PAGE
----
VOL. 132 | NO. 80 | Friday, April 21, 2017
Bartlett Opens Greenway; Ghost River Natural Area Grows
By Bill Dries
The city of Bartlett has 29 parks, and every one of them has a walking trail. But the path that formally opens to the public Friday, April 21, at a trailhead at Santa Valley Road and U.S. 64 is Bartlett’s first venture in a full-fledged greenway.
The first phase of the Fletcher Creek Greenway in Bartlett formally opens to the public Friday, April 21. “I’m so excited that we are finally getting started in Bartlett,” said parks and recreation director Shan Criswell.
(Daily News/Andrew J. Breig)
The Fletcher Creek Greenway’s opening segment is just less than a mile in length and follows the creek to Yale Road and Brother Boulevard.
The greenway, which was already being used by the public as finishing touches were being put in place this week, opens a week ahead of the addition of 28.5 acres to the Ghost River State Natural Area near LaGrange, Tennessee, in Fayette County.
The Bartlett greenway eventually will stretch 4.4 miles along Fletcher Creek from U.S. 64 to Brunswick Road.
The project, which will cost a total of $4.2 million, is made possible with funding from the Tennessee Department of Transportation for non-automobile projects. The city of Bartlett put up a match totaling 20 percent of the cost.
“We’ve got a lot of trails that go around each of our parks,” said Shan Criswell, parks and recreation director for the city of Bartlett. “They are more for jogging and parking. They are not really for biking because they are not wide enough. This is wide enough for bikers and joggers and walkers and hikers at the same time.”
There are trailheads at both ends of the segment with a few parking spaces and on-street parking. A second segment is now being planned to take the greenway east of the Birdsong Estates subdivision to connect with Madison Arthur Byrd Park.
“It’s a beautiful little trail into the woods. It crosses the creek in two places. We have real nice bridges that are over the creek. It’s a way to enjoy nature,” Criswell said. “I’m so excited that we are finally getting started in Bartlett.”
The city is already thinking about possible connections beyond the first and second phases, including connections to other greenways and trails outside Bartlett.
“We don’t own the right of way on every single section to connect to the other greenways, and we would have to get permission from each of those sections,” she said. “There are a couple of places where it is kind of hard to get across. We are still working through those issues. … If we could, that would be wonderful.”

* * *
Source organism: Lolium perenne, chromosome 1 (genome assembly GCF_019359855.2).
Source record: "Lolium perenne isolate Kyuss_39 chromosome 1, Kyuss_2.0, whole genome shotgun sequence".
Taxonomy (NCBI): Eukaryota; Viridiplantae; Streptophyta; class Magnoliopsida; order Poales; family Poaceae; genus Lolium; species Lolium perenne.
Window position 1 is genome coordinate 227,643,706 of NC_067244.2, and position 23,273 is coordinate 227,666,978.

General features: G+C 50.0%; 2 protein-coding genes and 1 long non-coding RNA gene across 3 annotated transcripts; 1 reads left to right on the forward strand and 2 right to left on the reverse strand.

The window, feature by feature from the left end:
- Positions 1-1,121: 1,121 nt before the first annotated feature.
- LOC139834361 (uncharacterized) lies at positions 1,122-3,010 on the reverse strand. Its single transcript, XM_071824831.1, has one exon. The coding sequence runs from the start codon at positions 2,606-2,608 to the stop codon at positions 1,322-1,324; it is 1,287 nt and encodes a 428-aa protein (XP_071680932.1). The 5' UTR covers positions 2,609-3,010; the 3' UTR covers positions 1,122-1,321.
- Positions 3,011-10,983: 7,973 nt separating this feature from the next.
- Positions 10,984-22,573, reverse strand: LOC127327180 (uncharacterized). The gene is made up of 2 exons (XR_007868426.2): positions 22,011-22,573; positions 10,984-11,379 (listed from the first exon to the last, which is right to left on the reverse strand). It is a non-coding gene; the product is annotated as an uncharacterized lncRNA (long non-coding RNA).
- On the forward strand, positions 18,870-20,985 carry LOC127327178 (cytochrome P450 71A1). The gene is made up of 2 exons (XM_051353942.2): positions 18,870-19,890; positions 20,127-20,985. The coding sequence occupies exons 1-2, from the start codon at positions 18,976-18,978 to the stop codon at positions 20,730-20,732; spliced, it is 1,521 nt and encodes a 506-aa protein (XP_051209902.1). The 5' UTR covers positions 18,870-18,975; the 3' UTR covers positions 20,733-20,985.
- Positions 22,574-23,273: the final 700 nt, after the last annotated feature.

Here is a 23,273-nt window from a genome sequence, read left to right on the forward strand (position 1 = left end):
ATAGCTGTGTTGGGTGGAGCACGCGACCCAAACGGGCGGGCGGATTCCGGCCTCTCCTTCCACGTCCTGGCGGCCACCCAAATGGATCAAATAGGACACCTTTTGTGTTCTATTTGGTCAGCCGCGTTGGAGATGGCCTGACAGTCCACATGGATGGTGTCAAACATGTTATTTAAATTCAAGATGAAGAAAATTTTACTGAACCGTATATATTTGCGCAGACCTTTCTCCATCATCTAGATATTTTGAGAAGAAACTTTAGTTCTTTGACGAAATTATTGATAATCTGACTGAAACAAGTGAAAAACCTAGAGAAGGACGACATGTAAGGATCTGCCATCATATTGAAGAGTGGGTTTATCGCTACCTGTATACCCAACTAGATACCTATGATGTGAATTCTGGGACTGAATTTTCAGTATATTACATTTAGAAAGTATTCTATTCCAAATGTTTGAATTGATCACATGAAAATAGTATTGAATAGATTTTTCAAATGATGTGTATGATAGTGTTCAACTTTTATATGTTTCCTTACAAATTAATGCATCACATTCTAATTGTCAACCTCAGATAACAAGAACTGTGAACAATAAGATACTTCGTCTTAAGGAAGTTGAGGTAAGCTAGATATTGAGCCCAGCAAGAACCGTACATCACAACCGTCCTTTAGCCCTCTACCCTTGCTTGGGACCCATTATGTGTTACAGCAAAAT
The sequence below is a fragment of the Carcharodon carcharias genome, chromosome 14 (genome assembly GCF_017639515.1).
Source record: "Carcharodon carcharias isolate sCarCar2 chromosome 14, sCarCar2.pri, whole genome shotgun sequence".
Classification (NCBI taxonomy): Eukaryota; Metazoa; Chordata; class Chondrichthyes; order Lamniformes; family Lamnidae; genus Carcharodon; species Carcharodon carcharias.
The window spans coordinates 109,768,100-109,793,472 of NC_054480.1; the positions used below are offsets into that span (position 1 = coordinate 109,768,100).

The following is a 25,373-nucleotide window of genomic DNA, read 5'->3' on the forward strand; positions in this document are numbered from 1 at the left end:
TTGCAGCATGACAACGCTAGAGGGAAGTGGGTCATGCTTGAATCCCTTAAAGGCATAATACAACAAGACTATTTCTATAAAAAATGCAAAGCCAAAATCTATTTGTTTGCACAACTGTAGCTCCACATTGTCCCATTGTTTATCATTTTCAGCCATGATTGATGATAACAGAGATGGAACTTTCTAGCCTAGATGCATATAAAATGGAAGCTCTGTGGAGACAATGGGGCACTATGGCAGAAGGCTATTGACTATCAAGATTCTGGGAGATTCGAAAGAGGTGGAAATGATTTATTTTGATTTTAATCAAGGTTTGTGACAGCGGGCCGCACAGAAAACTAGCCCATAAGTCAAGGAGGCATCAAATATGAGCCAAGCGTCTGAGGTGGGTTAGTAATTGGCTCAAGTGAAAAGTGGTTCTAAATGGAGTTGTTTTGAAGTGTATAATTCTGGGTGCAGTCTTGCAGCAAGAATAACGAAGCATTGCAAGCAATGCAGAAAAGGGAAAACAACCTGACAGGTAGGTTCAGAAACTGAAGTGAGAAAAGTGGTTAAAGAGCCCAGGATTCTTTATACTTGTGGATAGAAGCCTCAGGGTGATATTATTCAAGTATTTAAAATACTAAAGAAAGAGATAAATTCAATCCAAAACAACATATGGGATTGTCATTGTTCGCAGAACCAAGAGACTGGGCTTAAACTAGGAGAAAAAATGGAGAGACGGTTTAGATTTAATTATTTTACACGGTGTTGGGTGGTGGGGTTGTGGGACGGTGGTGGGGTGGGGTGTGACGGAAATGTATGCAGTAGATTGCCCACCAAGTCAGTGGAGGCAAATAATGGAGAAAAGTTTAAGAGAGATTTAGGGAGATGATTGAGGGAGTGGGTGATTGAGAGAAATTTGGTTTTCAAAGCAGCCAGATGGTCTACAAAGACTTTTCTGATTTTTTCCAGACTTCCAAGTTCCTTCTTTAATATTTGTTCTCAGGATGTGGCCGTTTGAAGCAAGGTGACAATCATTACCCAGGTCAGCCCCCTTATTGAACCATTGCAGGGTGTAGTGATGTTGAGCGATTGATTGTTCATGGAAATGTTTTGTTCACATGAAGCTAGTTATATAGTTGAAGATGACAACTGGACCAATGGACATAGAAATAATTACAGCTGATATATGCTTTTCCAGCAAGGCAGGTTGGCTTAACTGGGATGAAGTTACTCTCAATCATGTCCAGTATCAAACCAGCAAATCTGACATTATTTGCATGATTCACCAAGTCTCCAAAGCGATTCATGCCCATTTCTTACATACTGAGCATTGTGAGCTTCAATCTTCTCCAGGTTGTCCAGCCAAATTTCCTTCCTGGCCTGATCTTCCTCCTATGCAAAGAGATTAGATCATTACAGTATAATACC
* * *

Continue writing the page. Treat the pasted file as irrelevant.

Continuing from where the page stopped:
Meanwhile, the Wolf River Conservancy and the Tennessee Department of Environment and Conservation will mark the growth of the Ghost River State Natural Area Wednesday, April 26, with a ceremony at the Bateman Road Bridge near LaGrange to dedicate the addition of the 28.5-acre Elder Tract.
The land was acquired for the public with help from the conservancy, TDEC, the Tennessee Heritage Conservation Trust Fund and Ring Container Technologies.
The Ghost River is an unchannelized section of the Wolf River that runs through bottomland, including hardwood forests, swamps with cypress trees, and some open marshes. The natural area in Fayette County covers 14 miles of the river and takes in 2,220 acres.
The new addition won’t have a trailhead and will go more toward wetland restoration and conservation
“It’s part of a larger tract of land that is important,” said Keith Cole, executive director of the Wolf River Conservancy. “Without it, it could be open to development which could affect the view in the natural area. We’re not against development. But this is a critical area.”
And Cole said the proximity to LaGrange will offer those exploring the town’s antebellum history something new, while visitors coming to the river will also be able to check out LaGrange’s historical homes.
“If you want to start an argument in LaGrange, just say Memphis has the best water,” Cole quipped.
Fayette County Mayor Rhea “Skip” Taylor said the new acreage is part of a larger plan that has been underway for years.
“This is one piece of the puzzle that they’ve been assembling for a number of years,” he said. “That whole area of the Wolf River from one side of the county to the other is one of our treasures. It preserves it for posterity and also makes it available for posterity.”
The natural area is part of a plan by Fayette County and its cities and towns to improve the quality of life while also building a base for tourism.
“We’re working on the tourism aspects, trying to get some of the low-hanging fruit – folks who are in Shelby County or different areas who are coming through and want some place to stop,” Taylor said. “When they come out here, they’ll spend a little money in some grocery stores with tax dollars left here. That always helps the local economy.”